The Mockery and Derision of Others

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We’ve included this just to demonstrate how poorly it works. If the derision of others were enough to motivate us, we wouldn’t be in this situation to begin with. It didn’t stop us from being dumbheads, wusses, or whatever your mom used to call you behind your back to all your friends. Then she would hand out ice cream bars until there were none left for you. Mostly, strangers (or people we thought we trusted) making fun of our failings just leads to a lifetime of depression, possibly PTSD, and general misery. As mom used to say: Loser.

Get Rich and Hire Someone Else To Do Everything

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This is probably the best idea we’ve ever come up with, ever. Just imagine. An attractive person who smells like almonds — but not overpoweringly so — gently moves your jaw open and closed to chew your food for you as you gaze numbly at Game of Medieval Sex or whatever Netflix series everyone on Twitter’s so excited about these days. When you have to relieve yourself — ah, ah, you won’t be doing it yourself. And when your heart finally stops beating from sheer inertia, they’ll pump your blood through your body for you. A dream come true…you think — you’re not sure what dreams are anymore.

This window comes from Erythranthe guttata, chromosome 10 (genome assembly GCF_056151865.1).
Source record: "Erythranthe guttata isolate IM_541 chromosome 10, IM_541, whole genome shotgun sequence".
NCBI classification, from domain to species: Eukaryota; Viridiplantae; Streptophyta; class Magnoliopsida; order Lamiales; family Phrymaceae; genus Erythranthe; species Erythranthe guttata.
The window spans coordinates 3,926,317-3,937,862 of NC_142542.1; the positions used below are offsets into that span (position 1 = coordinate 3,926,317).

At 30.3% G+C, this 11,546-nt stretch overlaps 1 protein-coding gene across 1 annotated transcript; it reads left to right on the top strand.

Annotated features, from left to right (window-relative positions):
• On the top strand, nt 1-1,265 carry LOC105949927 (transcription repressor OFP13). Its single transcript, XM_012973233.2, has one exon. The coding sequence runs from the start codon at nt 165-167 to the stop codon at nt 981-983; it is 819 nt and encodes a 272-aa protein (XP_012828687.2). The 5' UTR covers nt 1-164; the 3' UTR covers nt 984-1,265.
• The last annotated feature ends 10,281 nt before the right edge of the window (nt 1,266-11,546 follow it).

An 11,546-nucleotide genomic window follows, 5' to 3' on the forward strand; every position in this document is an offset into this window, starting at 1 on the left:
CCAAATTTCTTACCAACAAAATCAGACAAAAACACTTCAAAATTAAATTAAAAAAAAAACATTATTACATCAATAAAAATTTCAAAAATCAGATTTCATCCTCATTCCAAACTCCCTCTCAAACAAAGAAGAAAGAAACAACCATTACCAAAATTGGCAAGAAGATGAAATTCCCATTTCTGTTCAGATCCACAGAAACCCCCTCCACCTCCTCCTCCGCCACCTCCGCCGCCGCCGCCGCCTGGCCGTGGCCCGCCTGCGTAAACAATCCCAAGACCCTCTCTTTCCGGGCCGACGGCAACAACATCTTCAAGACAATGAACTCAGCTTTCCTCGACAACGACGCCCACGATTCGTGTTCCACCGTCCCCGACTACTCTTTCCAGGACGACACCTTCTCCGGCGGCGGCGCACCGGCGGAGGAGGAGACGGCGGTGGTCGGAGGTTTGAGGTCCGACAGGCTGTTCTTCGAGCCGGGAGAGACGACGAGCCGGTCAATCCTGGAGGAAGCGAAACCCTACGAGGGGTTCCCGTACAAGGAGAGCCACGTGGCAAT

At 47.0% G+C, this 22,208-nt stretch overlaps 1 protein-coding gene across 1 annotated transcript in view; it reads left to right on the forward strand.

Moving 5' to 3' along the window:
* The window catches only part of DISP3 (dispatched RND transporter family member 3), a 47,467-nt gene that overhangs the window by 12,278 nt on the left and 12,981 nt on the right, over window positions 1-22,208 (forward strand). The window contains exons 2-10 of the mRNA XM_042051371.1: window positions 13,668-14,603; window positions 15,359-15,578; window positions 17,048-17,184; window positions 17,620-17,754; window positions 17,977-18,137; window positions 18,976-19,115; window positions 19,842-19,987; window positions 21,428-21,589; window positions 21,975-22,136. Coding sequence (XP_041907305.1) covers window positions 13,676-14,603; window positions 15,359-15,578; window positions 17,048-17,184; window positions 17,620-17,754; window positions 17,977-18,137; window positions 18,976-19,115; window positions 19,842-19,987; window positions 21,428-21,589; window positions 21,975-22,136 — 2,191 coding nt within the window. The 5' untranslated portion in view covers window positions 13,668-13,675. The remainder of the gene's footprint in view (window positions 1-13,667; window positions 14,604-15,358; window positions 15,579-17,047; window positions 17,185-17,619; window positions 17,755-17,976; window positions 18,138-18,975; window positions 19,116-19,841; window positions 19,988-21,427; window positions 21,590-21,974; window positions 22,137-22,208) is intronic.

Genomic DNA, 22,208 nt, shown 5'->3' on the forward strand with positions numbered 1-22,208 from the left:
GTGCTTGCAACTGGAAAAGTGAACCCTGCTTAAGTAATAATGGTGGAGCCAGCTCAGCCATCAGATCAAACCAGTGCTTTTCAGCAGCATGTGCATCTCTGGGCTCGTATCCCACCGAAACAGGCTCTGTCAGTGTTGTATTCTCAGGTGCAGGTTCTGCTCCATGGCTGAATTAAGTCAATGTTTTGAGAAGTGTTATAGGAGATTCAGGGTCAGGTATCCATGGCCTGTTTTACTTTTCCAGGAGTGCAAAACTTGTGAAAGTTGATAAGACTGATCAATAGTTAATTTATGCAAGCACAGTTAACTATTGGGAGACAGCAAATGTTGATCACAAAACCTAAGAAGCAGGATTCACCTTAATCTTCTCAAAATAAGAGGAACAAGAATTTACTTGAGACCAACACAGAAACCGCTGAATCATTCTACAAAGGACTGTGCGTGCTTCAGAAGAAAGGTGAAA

Something we perhaps should’ve mentioned at the beginning of this article is that, once your motivation is used up, you’re probably going to die. So, artificially motivating yourself only serves to hasten that inevitable demise. Perhaps you feel the desire to write us a strongly worded letter, but we urge you not to exert yourself too much. Are we really worth it?

But all is not lost. There have been a lot of impressive discoveries made recently in the field of motivation recovery. There are unconfirmed reports that scientists have been able to create a stable artificial motivation in a controlled lab setting. This guy Doug (of Doug Says Stuff about Science, a Vice Show, fame) theorizes that scientists will be able to surgically implant motivation in humans as early as Tuesday. He also has a lot to say about MDMA, or something. We were too lazy to change the channel.